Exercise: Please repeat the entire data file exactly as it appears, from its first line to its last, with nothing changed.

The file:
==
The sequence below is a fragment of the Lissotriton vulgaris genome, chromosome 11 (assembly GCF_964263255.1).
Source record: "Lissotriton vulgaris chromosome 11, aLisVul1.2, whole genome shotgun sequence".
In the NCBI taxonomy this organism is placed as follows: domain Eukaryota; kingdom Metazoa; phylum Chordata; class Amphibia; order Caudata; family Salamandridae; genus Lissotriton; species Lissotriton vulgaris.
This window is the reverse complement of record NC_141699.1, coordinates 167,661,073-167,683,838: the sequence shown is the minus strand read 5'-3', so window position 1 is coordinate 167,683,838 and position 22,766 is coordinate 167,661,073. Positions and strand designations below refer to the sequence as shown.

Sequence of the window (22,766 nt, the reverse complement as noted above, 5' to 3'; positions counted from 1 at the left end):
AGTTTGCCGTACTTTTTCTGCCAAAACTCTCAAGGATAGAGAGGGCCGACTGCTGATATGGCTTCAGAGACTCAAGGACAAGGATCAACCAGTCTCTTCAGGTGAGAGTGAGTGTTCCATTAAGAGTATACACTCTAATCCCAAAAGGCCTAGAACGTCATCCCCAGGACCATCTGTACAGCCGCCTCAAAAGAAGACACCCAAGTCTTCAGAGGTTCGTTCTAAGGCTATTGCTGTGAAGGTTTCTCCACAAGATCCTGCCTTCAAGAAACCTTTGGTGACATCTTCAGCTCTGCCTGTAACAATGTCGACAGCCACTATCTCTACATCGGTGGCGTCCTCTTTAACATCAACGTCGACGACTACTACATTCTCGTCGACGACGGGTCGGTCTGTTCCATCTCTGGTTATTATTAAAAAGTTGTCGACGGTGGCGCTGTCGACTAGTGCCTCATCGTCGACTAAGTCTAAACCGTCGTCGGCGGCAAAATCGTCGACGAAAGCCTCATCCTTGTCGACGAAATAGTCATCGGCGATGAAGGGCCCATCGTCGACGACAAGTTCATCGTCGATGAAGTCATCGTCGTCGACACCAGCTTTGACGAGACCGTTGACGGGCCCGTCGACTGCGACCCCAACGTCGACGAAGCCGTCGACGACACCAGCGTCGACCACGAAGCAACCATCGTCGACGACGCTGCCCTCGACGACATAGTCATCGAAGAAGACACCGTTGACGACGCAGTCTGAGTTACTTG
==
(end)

The sequence below is a fragment of the Lissotriton vulgaris genome, chromosome 11 (assembly GCF_964263255.1).
Source record: "Lissotriton vulgaris chromosome 11, aLisVul1.2, whole genome shotgun sequence".
In the NCBI taxonomy this organism is placed as follows: domain Eukaryota; kingdom Metazoa; phylum Chordata; class Amphibia; order Caudata; family Salamandridae; genus Lissotriton; species Lissotriton vulgaris.
This window is the reverse complement of record NC_141699.1, coordinates 167,661,073-167,683,838: the sequence shown is the minus strand read 5'-3', so window position 1 is coordinate 167,683,838 and position 22,766 is coordinate 167,661,073. Positions and strand designations below refer to the sequence as shown.

Sequence of the window (22,766 nt, the reverse complement as noted above, 5' to 3'; positions counted from 1 at the left end):
AGTTTGCCGTACTTTTTCTGCCAAAACTCTCAAGGATAGAGAGGGCCGACTGCTGATATGGCTTCAGAGACTCAAGGACAAGGATCAACCAGTCTCTTCAGGTGAGAGTGAGTGTTCCATTAAGAGTATACACTCTAATCCCAAAAGGCCTAGAACGTCATCCCCAGGACCATCTGTACAGCCGCCTCAAAAGAAGACACCCAAGTCTTCAGAGGTTCGTTCTAAGGCTATTGCTGTGAAGGTTTCTCCACAAGATCCTGCCTTCAAGAAACCTTTGGTGACATCTTCAGCTCTGCCTGTAACAATGTCGACAGCCACTATCTCTACATCGGTGGCGTCCTCTTTAACATCAACGTCGACGACTACTACATTCTCGTCGACGACGGGTCGGTCTGTTCCATCTCTGGTTATTATTAAAAAGTTGTCGACGGTGGCGCTGTCGACTAGTGCCTCATCGTCGACTAAGTCTAAACCGTCGTCGGCGGCAAAATCGTCGACGAAAGCCTCATCCTTGTCGACGAAATAGTCATCGGCGATGAAGGGCCCATCGTCGACGACAAGTTCATCGTCGATGAAGTCATCGTCGTCGACACCAGCTTTGACGAGACCGTTGACGGGCCCGTCGACTGCGACCCCAACGTCGACGAAGCCGTCGACGACACCAGCGTCGACCACGAAGCAACCATCGTCGACGACGCTGCCCTCGACGACATAGTCATCGAAGAAGACACCGTTGACGACGCAGTCTGAGTTACTTG